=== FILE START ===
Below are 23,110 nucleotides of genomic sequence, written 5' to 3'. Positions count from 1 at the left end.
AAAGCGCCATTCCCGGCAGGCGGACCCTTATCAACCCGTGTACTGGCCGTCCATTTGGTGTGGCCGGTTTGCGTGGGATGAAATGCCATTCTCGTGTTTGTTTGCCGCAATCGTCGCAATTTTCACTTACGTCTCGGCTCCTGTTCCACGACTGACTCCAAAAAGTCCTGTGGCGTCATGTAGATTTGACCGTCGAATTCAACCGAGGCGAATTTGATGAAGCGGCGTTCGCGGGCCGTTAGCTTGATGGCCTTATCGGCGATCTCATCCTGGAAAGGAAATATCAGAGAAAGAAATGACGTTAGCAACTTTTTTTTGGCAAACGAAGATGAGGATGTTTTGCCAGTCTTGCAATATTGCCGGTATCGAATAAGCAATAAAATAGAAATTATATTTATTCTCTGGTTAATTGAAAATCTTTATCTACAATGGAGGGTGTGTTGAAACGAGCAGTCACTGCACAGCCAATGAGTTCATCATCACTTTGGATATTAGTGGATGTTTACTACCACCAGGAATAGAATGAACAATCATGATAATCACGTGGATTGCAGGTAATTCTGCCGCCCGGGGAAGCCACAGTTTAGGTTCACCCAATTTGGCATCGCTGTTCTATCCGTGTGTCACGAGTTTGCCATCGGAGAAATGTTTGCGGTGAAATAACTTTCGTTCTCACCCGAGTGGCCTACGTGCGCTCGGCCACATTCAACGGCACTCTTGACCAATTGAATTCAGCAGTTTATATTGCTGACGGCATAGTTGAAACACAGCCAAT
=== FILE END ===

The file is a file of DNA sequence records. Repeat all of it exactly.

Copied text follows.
Below are 23,110 nucleotides of genomic sequence, written 5' to 3'. Positions count from 1 at the left end.
AAAGCGCCATTCCCGGCAGGCGGACCCTTATCAACCCGTGTACTGGCCGTCCATTTGGTGTGGCCGGTTTGCGTGGGATGAAATGCCATTCTCGTGTTTGTTTGCCGCAATCGTCGCAATTTTCACTTACGTCTCGGCTCCTGTTCCACGACTGACTCCAAAAAGTCCTGTGGCGTCATGTAGATTTGACCGTCGAATTCAACCGAGGCGAATTTGATGAAGCGGCGTTCGCGGGCCGTTAGCTTGATGGCCTTATCGGCGATCTCATCCTGGAAAGGAAATATCAGAGAAAGAAATGACGTTAGCAACTTTTTTTTGGCAAACGAAGATGAGGATGTTTTGCCAGTCTTGCAATATTGCCGGTATCGAATAAGCAATAAAATAGAAATTATATTTATTCTCTGGTTAATTGAAAATCTTTATCTACAATGGAGGGTGTGTTGAAACGAGCAGTCACTGCACAGCCAATGAGTTCATCATCACTTTGGATATTAGTGGATGTTTACTACCACCAGGAATAGAATGAACAATCATGATAATCACGTGGATTGCAGGTAATTCTGCCGCCCGGGGAAGCCACAGTTTAGGTTCACCCAATTTGGCATCGCTGTTCTATCCGTGTGTCACGAGTTTGCCATCGGAGAAATGTTTGCGGTGAAATAACTTTCGTTCTCACCCGAGTGGCCTACGTGCGCTCGGCCACATTCAACGGCACTCTTGACCAATTGAATTCAGCAGTTTATATTGCTGACGGCATAGTTGAAACACAGCCAAT